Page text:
During the ongoing lockdown put in force in the wake of the second wave of Covid-19, earnings of low-income people – day labourers, rickshawpullers, hawkers, etc – have decreased by 65.71% and 37.14 of them have borrowed money to meet their daily needs, including food, according to a survey.
Dr Nazneen Ahmed, senior research fellow at the Bangladesh Institute of Development Studies, presented the results of the survey entitled "Price Hike of Essentials & the Impact on Food Intake" in a webinar organised by Right to Food Bangladesh on Thursday.
According to the report, the second wave of Covid-19 has reduced the income of many low-income people. On top of this, an increase in prices of essential commodities such as rice, flour, oil, vegetables, etc have put unbearable pressure on them.
Nazneen Ahmed said, "Government assistance is needed to ensure food security for these low-income people. Although there is no syndicate in the rice market at present, the market is in turmoil. The amount of rice the government-sanctioned large rice millers can stock plays a role in destabilising the rice market, which could be even direr in the future."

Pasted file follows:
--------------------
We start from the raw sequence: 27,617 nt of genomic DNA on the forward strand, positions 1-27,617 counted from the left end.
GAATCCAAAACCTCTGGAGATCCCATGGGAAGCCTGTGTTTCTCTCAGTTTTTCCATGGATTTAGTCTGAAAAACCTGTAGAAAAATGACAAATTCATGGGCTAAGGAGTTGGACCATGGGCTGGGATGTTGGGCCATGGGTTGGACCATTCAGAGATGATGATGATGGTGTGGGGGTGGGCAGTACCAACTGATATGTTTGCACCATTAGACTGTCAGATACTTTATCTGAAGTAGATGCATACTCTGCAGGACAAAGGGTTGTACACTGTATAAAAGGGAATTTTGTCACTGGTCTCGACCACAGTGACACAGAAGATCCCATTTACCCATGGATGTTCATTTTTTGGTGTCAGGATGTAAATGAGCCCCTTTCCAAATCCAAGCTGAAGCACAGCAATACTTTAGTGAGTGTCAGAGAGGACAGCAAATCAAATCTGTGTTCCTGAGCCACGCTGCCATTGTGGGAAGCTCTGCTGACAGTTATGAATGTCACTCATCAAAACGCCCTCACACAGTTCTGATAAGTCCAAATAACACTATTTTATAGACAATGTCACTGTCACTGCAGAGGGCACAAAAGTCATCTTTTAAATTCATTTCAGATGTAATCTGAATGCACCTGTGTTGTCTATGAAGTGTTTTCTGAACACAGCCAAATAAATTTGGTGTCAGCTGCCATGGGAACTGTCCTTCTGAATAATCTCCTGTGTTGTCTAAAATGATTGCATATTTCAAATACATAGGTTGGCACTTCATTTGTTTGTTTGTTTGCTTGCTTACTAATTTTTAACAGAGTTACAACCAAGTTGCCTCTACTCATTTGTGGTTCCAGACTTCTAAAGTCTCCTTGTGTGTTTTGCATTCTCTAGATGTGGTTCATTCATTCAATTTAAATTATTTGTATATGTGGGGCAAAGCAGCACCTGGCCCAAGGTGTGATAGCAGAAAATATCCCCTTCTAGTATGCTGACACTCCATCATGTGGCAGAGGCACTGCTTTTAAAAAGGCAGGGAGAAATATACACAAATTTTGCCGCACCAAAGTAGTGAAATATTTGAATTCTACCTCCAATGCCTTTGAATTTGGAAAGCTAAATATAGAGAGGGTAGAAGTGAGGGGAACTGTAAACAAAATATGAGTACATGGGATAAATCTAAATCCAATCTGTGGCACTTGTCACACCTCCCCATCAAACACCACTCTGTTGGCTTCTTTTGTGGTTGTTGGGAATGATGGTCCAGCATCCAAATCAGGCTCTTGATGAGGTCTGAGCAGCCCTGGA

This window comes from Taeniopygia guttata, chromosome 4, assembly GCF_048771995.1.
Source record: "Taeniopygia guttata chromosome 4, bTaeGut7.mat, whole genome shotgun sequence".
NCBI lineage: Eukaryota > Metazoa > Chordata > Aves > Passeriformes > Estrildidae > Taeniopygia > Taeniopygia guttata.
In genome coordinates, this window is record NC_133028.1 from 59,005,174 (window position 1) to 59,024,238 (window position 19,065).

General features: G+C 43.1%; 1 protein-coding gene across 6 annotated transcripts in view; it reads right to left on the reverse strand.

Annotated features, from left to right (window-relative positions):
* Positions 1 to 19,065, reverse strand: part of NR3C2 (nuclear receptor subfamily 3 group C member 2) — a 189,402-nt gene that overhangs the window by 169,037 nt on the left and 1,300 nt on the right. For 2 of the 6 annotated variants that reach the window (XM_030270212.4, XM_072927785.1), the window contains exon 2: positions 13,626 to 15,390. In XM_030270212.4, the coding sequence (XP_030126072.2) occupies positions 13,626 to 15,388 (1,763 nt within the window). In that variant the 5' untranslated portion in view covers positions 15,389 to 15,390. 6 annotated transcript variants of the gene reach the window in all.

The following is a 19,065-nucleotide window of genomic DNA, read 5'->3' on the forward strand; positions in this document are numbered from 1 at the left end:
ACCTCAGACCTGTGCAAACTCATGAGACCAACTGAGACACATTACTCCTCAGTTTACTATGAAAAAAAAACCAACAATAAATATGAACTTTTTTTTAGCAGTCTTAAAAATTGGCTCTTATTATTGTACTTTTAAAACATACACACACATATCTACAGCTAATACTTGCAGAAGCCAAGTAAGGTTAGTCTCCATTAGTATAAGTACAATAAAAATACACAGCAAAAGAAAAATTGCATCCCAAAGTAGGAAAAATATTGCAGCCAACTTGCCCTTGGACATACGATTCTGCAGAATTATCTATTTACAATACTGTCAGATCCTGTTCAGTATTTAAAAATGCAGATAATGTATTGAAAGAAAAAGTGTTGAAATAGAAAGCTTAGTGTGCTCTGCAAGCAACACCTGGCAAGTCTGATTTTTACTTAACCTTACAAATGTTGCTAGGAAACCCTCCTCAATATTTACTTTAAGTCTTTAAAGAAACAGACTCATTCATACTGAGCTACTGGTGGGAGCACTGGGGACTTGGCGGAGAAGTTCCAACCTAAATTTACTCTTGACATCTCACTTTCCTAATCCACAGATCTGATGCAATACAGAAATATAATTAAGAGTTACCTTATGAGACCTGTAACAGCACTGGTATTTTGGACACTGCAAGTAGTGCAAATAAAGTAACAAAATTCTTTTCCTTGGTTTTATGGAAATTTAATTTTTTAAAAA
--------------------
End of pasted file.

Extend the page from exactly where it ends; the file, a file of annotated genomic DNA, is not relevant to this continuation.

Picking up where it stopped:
Explaining the instability in the commodity market, Commerce Minister Tipu Munshi said, "We are going through an unusual time and to deal with this situation, the Trading Corporation of Bangladesh (TCB) is selling food items in the open market."
"Prices of oil, sugar and rice are higher in the international markets too, which has affected local markets. The food, agriculture and commerce ministries are working to reduce prices of essential commodities. We are monitoring, but we do not have enough manpower," the minister added.
Professor Dr Saima Haque Bidisha of the Department of Economics, Dhaka University, said that the government is concerned about controlling commodity prices but there are no long-term activities. Thus a commission needs to be formed to control commodity prices. This commission will make recommendations in the light of research and will play a role in market monitoring.
Meanwhile, some recommendations have been made in the survey to address the current situation including ensuring food security as a right of all citizens, increasing the sale of rice in open markets, setting up shops in a few permanent open markets in the area for the next one year and increasing the sales capacity of the TCB.
Measures should be taken to monitor the stock of local grocery shops regularly. Besides, it was also suggested that rich people do not panic buy and stock products.